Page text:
Tooth loss and maxillofacial bone defect are common diseases, which seriously affect people's health. Effective tooth and maxillofacial bone tissue...

Inhibition of ChREBP ubiquitination via the ROS/Akt-dependent downregulation of Smurf2 contributes to lysophosphatidic acid-induced fibrosis in renal mesangial cells.

Biomedical Science

Mesangial cell fibrosis, a typical symptom of diabetic nephropathy (DN), is a major contributor to glomerulosclerosis. We previously reported that the pharmacological blockade of lysophosphatidic acid (LPA) signaling improves DN. Although LPA signaling is implicated in diabetic renal fibrosis, the underlying molecular mechanisms remain unclear. Here, the role of carbohydrate-responsive element-binding protein (ChREBP) in LPA-induced renal fibrosis and the underlying mechanisms were investigated.

Eight-week-old wild-type and db/db mice were intraperitoneally injected with the vehicle or an LPAR1/3 antagonist, ki16425 (10 mg/kg), for 8 weeks on a daily basis, following which the mice were sacrificed and renal protein expression was analyzed. SV40 MES13 cells were treated with LPA in the presence or absence of ki16425, and the expression of ChREBP and fibrotic factors, including fibronectin, TGF-β, and IL-1β, was examined. The role of ChREBP in the LPA-induced fibrotic response was investigated by ChREBP overexpression or knockdown. The involvement of Smad ubiquitination regulatory factor-2 (Smurf2), an E3 ligase, in LPA-induced expression of ChREBP and fibrotic factors was investigated by Smurf2 overexpression or knockdown. To identify signaling molecules regulating Smurf2 expression by LPA, pharmacological inhibitors such as A6370 (Akt1/2 kinase inhibitor) and Ly 294002 (PI3K inhibitor) were used.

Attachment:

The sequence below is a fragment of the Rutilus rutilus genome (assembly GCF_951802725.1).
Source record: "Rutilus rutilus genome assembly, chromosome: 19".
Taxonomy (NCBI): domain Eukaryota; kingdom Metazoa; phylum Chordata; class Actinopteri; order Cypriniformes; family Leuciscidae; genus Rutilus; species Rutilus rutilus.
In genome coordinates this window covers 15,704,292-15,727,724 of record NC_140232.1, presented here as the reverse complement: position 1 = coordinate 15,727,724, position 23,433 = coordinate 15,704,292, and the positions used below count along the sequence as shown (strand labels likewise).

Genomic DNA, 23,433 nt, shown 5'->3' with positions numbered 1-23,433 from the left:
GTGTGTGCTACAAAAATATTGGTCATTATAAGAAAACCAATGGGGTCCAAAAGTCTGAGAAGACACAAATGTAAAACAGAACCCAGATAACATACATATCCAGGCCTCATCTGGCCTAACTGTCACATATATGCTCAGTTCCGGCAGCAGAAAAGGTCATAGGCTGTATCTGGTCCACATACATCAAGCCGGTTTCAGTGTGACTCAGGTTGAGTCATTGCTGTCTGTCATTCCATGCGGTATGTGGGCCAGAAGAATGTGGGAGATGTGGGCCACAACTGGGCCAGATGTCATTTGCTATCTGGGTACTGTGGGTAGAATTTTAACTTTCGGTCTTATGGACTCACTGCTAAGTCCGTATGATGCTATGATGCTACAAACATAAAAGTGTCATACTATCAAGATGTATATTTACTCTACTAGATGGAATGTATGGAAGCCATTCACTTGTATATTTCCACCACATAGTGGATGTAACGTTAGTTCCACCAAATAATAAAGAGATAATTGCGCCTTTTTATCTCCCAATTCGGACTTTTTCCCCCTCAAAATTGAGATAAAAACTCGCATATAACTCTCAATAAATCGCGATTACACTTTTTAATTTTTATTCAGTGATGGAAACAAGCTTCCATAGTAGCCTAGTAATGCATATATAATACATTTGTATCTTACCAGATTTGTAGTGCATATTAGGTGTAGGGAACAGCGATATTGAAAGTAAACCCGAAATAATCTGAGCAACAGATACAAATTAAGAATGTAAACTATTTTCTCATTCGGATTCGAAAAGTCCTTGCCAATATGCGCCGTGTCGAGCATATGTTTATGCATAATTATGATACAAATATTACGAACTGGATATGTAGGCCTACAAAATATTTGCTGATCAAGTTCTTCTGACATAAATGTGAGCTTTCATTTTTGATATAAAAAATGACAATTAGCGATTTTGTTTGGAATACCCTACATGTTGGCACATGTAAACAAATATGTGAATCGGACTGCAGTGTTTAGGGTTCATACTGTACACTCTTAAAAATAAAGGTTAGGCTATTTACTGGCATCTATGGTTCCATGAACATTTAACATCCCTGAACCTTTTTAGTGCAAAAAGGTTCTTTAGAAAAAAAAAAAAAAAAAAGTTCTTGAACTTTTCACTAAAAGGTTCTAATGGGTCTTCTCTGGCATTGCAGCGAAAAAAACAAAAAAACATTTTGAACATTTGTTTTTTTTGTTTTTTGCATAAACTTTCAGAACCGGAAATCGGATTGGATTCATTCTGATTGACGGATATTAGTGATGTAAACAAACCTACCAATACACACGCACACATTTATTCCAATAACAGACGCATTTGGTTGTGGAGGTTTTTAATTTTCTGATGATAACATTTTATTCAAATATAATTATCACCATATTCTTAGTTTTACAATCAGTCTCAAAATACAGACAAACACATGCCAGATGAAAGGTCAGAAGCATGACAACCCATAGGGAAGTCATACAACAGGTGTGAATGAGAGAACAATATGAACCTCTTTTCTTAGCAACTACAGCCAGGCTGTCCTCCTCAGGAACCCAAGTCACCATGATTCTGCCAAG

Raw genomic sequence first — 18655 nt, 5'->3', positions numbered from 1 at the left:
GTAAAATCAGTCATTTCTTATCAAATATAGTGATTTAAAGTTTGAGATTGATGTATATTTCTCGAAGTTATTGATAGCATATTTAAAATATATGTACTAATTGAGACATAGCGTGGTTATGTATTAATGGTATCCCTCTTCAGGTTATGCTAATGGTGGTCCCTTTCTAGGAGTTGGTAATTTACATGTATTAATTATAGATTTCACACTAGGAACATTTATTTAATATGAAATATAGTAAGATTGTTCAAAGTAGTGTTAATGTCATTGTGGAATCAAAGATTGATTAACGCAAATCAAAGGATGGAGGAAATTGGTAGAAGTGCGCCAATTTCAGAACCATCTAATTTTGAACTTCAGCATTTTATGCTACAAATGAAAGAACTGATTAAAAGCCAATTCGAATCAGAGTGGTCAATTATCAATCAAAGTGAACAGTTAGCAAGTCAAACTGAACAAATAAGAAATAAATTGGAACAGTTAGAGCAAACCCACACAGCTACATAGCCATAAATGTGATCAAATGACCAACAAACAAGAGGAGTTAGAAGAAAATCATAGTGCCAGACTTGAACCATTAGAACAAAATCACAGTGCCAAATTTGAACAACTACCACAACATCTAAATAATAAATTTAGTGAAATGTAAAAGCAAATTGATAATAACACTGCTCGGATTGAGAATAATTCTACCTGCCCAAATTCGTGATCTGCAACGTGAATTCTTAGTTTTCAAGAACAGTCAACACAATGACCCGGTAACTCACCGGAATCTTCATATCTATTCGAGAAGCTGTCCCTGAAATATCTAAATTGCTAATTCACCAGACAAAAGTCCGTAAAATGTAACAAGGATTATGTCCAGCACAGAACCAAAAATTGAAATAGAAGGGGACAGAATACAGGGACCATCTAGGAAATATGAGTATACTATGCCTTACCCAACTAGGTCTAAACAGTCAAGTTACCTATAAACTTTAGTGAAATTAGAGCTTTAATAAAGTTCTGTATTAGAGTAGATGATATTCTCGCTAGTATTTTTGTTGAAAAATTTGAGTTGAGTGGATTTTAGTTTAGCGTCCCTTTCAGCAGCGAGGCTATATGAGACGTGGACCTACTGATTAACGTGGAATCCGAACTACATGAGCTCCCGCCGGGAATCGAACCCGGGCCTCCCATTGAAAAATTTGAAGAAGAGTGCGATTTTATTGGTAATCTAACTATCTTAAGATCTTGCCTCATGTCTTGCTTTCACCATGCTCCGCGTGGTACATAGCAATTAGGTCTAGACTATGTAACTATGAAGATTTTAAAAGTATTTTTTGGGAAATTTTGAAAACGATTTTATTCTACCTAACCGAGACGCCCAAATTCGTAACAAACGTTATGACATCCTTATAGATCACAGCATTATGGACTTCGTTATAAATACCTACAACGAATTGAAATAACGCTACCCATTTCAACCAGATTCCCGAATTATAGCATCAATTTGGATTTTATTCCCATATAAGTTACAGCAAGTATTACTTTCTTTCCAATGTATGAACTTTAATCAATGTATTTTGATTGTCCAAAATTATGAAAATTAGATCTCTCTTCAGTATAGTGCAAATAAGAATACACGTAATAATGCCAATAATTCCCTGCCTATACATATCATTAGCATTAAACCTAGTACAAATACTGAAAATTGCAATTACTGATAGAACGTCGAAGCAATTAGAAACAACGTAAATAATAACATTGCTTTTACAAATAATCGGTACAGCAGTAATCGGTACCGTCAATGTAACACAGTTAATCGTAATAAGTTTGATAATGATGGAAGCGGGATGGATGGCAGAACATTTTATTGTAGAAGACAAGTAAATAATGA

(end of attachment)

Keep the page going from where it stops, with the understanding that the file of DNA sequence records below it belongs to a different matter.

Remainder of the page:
The renal expression of ChREBP increased in diabetic db/db mice, and was reduced following treatment with the ki16425. Treatment with LPA induced the expression of ChREBP and fibrotic factors, including fibronectin, TGF-β, and IL-1β, in SV40 MES13 cells, which were positively correlated. The LPA-induced expression of fibrotic factors increased or decreased following ChREBP overexpression and knockdown, respectively. The production of reactive oxygen species (ROS) mediated the LPA-induced expression of ChREBP and fibrotic factors, and LPA decreased Smurf2 expression via Traf4-mediated ubiquitination. The LPA-induced expression of ubiquitinated-ChREBP increased or decreased following Smurf2 overexpression and knockdown, respectively. Additionally, Smurf2 knockdown significantly increased the expression of ChREBP and fibrotic factors. The pharmacological inhibition of Akt signaling suppressed the LPA-induced alterations in the expression of ChREBP and Smurf2.

Collectively, the results demonstrated that the ROS/Akt-dependent downregulation of Smurf2 and the subsequent increase in ChREBP expression might be one of the mechanisms by which LPA induces mesangial cell fibrosis in DN.

Long noncoding RNA BCRP3 stimulates VPS34 and autophagy activities to promote protein homeostasis and cell survival.

Biomedical Science